"last_edited": "2019-08-13"
        },
        {
            "id": 692,
            "title": "Earlier history of the site of the Relay Building",
            "author": {
                "id": 2,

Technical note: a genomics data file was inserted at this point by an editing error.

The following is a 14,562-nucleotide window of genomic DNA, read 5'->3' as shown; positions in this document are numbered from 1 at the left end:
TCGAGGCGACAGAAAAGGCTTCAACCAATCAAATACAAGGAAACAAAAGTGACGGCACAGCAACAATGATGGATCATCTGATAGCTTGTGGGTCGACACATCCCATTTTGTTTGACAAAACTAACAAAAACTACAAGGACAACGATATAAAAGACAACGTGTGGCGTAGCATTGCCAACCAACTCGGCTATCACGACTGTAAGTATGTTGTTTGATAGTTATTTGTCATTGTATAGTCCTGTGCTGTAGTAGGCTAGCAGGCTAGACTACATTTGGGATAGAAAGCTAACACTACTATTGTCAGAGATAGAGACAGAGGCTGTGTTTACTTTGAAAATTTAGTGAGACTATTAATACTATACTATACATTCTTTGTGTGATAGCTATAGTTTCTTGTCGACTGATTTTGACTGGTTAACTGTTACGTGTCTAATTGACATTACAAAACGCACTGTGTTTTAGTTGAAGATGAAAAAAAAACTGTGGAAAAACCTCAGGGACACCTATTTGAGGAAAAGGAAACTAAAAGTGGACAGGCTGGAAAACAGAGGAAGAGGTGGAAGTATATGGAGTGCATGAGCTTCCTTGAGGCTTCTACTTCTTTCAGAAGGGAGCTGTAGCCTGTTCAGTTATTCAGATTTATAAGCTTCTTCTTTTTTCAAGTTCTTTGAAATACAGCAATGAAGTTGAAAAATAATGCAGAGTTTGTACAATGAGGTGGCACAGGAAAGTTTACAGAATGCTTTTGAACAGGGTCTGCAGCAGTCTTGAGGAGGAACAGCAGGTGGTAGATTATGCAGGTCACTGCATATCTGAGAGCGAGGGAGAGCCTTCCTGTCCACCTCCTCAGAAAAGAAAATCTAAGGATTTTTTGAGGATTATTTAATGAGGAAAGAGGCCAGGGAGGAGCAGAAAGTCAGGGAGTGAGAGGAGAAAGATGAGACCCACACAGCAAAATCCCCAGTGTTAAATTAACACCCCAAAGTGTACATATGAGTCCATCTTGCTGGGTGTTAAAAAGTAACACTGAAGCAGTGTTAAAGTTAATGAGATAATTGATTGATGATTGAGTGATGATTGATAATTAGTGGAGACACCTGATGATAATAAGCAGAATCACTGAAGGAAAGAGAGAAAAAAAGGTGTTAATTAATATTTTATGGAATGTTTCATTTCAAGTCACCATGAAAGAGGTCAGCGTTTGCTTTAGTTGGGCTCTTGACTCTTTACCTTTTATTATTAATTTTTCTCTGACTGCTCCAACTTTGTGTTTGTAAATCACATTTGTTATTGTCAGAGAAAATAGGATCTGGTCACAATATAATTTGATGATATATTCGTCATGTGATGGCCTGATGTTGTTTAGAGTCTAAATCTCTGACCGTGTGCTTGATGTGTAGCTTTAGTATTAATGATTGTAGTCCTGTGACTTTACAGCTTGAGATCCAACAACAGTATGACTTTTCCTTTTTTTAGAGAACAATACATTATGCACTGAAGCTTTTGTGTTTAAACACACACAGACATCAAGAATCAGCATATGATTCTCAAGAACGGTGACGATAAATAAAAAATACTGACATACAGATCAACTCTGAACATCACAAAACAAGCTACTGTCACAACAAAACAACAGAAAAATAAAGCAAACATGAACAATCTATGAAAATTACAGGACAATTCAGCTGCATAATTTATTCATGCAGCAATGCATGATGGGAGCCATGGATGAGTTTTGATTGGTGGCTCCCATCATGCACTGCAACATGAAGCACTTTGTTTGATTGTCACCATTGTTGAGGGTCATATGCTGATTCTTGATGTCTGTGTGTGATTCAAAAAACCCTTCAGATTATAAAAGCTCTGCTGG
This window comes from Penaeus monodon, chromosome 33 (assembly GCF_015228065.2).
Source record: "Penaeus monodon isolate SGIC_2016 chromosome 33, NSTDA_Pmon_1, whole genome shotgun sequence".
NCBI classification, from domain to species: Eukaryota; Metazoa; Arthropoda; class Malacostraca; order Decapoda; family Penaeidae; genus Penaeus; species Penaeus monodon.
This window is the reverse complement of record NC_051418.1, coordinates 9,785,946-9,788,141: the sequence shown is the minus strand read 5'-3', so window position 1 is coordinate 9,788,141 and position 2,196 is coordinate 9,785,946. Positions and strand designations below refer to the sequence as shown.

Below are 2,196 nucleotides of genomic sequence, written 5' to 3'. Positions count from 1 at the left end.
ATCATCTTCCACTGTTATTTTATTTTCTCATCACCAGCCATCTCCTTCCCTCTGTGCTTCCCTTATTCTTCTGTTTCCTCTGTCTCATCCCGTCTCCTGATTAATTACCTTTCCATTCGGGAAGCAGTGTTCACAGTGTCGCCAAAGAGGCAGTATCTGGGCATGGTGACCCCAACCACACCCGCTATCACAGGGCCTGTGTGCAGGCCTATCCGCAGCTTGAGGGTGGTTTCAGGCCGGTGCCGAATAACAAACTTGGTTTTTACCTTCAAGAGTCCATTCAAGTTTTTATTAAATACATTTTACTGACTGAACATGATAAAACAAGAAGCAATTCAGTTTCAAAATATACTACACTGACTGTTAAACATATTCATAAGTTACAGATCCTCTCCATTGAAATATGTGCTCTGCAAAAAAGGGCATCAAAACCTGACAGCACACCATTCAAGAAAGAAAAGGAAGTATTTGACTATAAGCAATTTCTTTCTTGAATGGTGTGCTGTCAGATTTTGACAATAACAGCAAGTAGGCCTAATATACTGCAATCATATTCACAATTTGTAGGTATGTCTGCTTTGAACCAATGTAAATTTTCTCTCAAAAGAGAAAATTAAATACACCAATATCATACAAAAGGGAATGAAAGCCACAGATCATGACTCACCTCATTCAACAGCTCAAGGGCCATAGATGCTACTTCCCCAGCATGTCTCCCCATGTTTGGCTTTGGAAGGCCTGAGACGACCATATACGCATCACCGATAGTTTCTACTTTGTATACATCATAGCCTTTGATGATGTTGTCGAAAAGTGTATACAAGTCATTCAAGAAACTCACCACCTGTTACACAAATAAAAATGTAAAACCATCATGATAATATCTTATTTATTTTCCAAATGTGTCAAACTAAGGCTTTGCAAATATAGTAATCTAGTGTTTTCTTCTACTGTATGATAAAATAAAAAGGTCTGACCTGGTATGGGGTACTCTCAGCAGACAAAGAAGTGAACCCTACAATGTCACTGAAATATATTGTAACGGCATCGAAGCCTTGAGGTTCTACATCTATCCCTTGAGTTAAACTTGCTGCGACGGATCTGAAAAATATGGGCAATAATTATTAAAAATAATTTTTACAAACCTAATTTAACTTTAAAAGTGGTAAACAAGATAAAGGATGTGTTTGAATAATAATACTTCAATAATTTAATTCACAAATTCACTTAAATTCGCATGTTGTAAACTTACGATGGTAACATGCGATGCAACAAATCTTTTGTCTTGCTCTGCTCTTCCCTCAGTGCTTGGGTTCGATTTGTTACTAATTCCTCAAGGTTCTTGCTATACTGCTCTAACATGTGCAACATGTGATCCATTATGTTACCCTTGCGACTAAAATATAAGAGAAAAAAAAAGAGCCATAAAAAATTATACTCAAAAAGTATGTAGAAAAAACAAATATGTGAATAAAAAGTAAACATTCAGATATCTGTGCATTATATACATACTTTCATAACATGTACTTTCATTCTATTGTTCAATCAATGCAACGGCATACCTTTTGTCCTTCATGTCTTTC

"username": "surveyoflondon"
            },
            "feature": {
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                "properties": {